Beyond Fear

Just read Beyond Fear, by Bruce Schneier, the computer security expert. Schneier describes his method for evaluating and countering security threats, and applies them to the policies in place responding to September 11.
One of the things that I really like about Schneier is that he asserts that most people are moral and ethical, even as he analyzes the vulnerabilities of systems to attack.
One reason that I had avoided the security topic in the past is that the conversation seemed to be driven by Tom Clancy-style paranoia. People who talked about security had a typical introductory spiel explaining that the world is a much more dangerous place than most people assume; security professionals live on the edge; protecting the unsuspecting flock from the terror that lurks outside, using complex, secret knowledge. Security experts portray a glamorous image of a elite, living in a world of fear, and attempting to impart that frisson of terror to their audience.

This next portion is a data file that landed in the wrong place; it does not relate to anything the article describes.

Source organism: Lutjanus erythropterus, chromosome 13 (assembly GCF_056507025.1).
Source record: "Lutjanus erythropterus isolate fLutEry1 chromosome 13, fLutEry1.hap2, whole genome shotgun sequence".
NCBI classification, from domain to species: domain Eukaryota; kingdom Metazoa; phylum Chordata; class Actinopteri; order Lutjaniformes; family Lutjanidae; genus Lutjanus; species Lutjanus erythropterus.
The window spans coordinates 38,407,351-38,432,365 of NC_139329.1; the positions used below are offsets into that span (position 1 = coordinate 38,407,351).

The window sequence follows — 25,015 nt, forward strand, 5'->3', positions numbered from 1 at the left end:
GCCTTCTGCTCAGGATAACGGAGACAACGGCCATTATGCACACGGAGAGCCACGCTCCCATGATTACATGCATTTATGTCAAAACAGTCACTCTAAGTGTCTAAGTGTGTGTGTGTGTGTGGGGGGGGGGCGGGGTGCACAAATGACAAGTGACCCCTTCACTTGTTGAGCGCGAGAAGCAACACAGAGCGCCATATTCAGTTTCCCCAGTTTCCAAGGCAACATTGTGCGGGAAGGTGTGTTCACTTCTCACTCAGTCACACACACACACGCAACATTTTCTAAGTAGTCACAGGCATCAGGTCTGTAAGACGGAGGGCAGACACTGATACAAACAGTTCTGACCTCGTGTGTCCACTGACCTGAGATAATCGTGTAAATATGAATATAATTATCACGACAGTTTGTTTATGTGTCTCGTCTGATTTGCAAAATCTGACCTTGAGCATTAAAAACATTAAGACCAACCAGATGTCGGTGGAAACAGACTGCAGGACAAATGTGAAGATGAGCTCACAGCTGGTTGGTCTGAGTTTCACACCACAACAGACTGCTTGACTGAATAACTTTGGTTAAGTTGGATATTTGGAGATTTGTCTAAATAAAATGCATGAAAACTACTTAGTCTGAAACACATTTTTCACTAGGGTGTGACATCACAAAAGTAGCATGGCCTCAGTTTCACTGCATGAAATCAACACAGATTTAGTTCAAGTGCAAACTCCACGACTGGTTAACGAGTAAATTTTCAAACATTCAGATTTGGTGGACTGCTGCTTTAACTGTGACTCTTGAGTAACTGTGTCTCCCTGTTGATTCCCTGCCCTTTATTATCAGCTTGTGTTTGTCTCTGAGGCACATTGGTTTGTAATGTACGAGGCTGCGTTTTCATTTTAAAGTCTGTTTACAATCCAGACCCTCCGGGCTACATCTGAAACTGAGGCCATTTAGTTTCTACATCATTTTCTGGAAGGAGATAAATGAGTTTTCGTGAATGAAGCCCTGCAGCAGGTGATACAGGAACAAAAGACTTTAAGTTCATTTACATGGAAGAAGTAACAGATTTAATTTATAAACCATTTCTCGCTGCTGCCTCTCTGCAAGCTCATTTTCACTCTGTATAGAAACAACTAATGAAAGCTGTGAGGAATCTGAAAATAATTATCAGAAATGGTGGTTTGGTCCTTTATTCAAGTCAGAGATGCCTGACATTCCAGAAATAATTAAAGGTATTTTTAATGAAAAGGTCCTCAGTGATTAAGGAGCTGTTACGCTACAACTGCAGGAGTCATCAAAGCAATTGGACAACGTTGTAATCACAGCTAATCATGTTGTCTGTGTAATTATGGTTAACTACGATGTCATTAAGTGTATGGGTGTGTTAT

By contrast, Schneier presents a sensible and logical way of looking at risks, protection strategies, and trade-offs. He makes a cogent argument that it is important to have security professionals with practice recognizing situations that are rare to most people. He presents the complexity involved in analysis and defence. And he puts those risks in context; he portrays a world in which serious danger is not wholly preventable, but subject to mitigation, and mostly rare.

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